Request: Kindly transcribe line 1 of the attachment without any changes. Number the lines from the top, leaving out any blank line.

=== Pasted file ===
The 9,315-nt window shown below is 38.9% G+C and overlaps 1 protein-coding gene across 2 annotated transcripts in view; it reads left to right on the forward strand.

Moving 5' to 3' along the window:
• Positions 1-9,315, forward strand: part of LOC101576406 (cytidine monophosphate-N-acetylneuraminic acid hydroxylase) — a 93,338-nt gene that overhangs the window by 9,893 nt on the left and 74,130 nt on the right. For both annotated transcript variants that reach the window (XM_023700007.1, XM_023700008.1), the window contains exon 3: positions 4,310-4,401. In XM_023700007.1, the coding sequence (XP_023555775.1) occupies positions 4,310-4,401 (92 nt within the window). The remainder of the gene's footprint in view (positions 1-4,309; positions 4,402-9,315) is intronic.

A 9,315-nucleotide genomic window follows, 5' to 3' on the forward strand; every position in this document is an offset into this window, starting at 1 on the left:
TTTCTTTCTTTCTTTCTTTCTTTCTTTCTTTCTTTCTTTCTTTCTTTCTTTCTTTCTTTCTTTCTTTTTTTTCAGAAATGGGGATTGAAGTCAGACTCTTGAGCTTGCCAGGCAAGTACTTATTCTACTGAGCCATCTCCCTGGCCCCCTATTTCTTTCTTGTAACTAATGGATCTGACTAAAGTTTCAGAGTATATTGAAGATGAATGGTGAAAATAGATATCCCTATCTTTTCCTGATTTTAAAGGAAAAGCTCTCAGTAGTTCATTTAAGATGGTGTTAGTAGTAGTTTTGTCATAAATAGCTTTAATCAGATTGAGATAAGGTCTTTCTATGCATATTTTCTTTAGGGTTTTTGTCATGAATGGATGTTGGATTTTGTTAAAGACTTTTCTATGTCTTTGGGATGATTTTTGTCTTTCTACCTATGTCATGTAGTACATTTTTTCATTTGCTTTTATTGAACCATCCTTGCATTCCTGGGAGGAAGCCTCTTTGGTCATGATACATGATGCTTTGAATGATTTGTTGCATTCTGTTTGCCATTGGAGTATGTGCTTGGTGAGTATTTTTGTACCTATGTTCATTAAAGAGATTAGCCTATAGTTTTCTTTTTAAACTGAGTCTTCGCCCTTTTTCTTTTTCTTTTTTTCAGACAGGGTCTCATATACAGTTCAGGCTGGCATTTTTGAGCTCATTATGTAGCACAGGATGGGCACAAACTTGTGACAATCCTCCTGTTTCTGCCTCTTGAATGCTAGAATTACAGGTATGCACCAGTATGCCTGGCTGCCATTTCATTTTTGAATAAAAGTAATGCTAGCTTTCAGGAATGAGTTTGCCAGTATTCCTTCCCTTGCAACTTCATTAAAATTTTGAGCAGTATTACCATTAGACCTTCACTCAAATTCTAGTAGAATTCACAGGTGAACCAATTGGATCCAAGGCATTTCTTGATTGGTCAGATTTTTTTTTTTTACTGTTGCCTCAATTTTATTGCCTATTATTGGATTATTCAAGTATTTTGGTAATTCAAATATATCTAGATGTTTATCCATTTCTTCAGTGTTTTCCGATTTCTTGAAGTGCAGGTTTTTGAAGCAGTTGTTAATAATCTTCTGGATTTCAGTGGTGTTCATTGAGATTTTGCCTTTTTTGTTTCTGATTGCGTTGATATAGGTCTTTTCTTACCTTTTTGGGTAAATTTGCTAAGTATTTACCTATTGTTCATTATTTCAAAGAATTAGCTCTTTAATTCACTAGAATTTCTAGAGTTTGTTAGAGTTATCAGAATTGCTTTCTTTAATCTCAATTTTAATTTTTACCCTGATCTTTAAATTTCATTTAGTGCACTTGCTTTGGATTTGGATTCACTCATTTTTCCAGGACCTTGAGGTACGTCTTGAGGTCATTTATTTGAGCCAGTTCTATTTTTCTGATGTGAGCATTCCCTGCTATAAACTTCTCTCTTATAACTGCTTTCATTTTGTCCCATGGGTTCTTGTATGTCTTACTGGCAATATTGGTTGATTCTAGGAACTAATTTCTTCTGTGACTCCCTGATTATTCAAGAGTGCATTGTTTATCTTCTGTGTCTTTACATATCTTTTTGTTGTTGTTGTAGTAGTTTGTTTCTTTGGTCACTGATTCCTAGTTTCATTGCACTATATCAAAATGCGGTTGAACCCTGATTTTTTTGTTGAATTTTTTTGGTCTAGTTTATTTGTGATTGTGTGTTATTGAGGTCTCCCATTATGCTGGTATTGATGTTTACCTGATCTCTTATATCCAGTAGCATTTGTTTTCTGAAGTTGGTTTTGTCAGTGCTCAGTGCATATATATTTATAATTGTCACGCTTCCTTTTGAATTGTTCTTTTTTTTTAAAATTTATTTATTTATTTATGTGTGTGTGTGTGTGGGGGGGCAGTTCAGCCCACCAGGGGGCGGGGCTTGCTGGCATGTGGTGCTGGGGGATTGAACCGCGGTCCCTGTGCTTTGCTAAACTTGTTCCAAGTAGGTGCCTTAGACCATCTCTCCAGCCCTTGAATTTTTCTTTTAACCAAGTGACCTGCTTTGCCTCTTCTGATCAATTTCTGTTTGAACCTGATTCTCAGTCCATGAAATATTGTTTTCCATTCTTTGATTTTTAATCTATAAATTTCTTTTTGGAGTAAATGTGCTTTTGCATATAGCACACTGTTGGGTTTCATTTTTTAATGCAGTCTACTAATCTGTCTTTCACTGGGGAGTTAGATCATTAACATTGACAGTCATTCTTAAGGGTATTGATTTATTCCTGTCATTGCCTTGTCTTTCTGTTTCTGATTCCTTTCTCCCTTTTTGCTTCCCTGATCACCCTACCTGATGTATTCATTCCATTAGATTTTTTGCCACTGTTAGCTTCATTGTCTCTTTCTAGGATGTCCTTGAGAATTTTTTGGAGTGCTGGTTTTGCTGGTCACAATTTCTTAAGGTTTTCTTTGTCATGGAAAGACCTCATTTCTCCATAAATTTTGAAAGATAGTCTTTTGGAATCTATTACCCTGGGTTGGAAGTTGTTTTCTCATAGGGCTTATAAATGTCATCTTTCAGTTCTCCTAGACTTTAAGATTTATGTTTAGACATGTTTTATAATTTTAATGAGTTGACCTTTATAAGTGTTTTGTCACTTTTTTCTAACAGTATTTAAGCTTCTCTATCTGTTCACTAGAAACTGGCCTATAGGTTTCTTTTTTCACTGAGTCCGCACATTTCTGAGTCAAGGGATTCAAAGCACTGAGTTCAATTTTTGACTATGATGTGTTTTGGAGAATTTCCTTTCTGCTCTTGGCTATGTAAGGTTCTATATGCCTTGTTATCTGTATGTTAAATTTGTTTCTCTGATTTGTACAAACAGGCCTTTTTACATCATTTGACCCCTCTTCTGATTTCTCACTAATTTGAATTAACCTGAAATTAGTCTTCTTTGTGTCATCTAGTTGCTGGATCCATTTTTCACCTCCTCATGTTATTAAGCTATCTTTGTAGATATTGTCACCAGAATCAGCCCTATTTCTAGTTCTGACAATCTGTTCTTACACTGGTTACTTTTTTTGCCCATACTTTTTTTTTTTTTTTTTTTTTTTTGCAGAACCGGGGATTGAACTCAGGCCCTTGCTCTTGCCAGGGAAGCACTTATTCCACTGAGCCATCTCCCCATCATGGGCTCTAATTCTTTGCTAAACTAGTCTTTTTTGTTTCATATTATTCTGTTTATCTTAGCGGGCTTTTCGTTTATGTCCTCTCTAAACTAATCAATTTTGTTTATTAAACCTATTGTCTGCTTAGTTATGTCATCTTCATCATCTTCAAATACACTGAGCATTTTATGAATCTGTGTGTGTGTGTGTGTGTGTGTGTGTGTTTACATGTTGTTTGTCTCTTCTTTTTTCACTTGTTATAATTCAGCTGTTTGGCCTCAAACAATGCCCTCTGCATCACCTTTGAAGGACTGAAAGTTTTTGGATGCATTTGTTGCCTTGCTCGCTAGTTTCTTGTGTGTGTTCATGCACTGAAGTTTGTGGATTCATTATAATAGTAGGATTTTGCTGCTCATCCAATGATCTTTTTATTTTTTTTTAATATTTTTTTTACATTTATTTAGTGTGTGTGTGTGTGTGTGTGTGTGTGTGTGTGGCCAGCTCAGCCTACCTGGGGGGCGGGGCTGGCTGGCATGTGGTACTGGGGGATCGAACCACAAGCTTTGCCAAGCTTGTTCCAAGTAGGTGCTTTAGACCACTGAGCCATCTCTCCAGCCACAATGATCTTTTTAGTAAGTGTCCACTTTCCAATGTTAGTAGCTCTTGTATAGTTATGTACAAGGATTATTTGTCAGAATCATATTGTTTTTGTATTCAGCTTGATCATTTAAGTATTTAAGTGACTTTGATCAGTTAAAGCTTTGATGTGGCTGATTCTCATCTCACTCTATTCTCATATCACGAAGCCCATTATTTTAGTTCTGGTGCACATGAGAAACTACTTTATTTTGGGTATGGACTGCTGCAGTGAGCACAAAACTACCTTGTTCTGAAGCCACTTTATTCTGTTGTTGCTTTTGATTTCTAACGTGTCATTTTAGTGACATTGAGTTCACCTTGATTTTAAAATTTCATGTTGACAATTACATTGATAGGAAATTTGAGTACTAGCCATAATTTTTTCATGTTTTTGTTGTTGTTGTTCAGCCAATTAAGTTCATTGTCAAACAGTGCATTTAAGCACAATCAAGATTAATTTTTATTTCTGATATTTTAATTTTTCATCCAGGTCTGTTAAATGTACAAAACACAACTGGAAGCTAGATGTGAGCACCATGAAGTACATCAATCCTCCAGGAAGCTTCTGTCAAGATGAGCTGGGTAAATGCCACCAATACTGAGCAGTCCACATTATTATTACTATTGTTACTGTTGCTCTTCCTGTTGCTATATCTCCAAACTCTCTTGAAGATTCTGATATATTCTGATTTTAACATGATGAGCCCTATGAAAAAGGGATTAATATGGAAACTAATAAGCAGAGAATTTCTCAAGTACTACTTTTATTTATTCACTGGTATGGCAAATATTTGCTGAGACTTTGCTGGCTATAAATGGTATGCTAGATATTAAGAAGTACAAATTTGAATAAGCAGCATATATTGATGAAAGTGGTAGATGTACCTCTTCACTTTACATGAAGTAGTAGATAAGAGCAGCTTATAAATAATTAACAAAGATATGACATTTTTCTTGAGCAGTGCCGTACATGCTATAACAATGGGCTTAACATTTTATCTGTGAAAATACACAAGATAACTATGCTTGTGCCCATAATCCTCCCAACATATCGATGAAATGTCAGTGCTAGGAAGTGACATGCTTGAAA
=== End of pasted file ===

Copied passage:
The 9,315-nt window shown below is 38.9% G+C and overlaps 1 protein-coding gene across 2 annotated transcripts in view; it reads left to right on the forward strand.